England coach Hodgson looks far and wide for quality players
Not so long ago, in the days of Sven Goran Eriksson and Fabio Capello, there were suggestions that the England team represented a "closed shop".
In other words, if you didn't play for one of the Premier League's "Big Four" clubs or weren't part of the famous "golden generation" there was little point in waiting for a call-up.
But as England prepare for their friendly against Sweden today it is clear new manager Roy Hodgson is taking a very different attitude - and spreading his net as far as it will go.
His squad for the match in Stockholm includes the likes of Liverpool's Raheem Sterling, who is just 17, Wilfried Zaha of second-tier Championship leaders Crystal Palace, Celtic goalkeeper Fraser Forster, who plays in Scotland, and 31-year-old Leon Osman, who plays for Everton - and has done so for a decade without being noticed by a succession of England managers.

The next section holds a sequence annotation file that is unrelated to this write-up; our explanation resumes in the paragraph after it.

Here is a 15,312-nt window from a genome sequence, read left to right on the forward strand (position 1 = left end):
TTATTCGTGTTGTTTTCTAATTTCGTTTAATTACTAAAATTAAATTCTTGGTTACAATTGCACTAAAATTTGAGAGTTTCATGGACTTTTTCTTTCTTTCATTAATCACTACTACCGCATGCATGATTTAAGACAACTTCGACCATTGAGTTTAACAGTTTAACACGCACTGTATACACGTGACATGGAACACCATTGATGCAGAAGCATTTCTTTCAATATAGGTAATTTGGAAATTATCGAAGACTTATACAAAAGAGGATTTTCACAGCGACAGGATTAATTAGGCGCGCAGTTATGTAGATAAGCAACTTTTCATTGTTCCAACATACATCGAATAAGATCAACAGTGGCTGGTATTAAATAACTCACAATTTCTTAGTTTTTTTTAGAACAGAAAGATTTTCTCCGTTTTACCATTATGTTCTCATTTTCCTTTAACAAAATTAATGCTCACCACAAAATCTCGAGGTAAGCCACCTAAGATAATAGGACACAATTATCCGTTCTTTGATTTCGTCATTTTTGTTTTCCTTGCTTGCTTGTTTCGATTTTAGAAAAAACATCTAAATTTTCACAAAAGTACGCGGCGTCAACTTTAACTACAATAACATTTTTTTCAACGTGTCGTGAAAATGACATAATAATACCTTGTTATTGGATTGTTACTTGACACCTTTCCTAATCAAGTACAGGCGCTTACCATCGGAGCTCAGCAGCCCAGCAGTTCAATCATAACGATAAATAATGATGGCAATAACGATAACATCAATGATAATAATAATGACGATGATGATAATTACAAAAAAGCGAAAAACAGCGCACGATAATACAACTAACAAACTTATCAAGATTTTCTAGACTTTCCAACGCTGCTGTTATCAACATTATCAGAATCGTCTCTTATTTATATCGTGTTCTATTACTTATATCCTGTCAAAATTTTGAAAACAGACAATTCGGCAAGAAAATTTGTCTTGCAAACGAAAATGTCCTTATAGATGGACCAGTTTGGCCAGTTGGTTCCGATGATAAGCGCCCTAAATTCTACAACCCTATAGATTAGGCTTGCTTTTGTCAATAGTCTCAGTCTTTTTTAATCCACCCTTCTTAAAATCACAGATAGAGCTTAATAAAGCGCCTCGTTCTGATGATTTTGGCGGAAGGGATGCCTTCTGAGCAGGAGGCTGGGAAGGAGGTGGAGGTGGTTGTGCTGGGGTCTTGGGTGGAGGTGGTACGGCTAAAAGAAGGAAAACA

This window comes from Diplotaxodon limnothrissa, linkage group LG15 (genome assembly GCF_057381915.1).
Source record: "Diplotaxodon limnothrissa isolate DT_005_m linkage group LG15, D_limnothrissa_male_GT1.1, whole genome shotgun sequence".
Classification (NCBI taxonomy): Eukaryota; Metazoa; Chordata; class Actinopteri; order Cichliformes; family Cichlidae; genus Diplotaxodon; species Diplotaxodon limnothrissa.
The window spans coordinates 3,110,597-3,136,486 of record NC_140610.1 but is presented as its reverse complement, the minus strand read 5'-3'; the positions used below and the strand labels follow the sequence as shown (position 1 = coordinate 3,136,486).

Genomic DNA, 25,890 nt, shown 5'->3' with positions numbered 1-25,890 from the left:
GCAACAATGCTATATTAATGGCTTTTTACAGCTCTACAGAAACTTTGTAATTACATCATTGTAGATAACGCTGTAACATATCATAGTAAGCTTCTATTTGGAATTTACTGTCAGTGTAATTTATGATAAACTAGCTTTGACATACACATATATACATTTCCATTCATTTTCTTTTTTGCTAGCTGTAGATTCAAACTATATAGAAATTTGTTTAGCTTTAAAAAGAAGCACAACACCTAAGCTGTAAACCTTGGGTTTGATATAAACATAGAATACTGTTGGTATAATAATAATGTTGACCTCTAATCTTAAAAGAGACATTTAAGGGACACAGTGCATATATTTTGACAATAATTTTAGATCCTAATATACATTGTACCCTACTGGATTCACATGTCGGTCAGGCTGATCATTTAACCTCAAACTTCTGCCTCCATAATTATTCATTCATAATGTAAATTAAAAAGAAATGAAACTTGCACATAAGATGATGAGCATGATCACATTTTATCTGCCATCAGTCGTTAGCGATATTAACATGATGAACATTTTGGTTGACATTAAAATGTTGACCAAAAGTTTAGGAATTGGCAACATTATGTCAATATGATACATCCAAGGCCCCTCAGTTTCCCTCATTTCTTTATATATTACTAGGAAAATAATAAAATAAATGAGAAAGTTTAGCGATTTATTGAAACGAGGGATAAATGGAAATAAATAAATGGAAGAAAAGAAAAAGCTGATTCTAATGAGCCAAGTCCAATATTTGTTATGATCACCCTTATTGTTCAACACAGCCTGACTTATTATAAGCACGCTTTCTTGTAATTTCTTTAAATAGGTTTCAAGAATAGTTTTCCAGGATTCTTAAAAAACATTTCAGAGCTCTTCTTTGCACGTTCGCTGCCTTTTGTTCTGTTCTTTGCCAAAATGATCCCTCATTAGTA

It's a selection policy Hodgson hopes will help him avoid falling into the same trap as his predecessors who stuck with exactly the same players and got exactly the same results in their fruitless quest to win England's first major trophy since the World Cup in 1966.
"He seems to be looking around - which from those players' point of view is great," said Osman. "From the point of view of the England squad it keeps you on your toes a bit more, too."
Hodgson had already brought through the likes of Manchester United's Danny Welbeck and Tom Cleverley plus Chelsea's Ryan Bertrand and Gary Cahill - even before the latest tranche of new caps; and he has ignored the claims of veterans such as Rio Ferdinand and Gareth Barry in a bid to find a new blend.
He is also not afraid to select players who are not playing regularly for their clubs; breaking a rule that restricted so many of his predecessors but now allows the likes of Welbeck and Chelsea's Daniel Sturridge to dream of an England career.